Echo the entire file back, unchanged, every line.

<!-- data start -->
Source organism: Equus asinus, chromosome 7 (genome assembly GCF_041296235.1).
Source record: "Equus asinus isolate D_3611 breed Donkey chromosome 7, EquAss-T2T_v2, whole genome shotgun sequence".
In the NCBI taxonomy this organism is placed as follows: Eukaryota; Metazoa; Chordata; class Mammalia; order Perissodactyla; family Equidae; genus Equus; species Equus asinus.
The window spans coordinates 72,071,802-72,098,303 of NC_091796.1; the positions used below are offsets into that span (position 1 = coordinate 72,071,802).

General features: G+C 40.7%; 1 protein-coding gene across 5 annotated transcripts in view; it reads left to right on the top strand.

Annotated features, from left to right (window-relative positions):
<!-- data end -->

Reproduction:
Source organism: Equus asinus, chromosome 7 (genome assembly GCF_041296235.1).
Source record: "Equus asinus isolate D_3611 breed Donkey chromosome 7, EquAss-T2T_v2, whole genome shotgun sequence".
In the NCBI taxonomy this organism is placed as follows: Eukaryota; Metazoa; Chordata; class Mammalia; order Perissodactyla; family Equidae; genus Equus; species Equus asinus.
The window spans coordinates 72,071,802-72,098,303 of NC_091796.1; the positions used below are offsets into that span (position 1 = coordinate 72,071,802).

General features: G+C 40.7%; 1 protein-coding gene across 5 annotated transcripts in view; it reads left to right on the top strand.

Annotated features, from left to right (window-relative positions):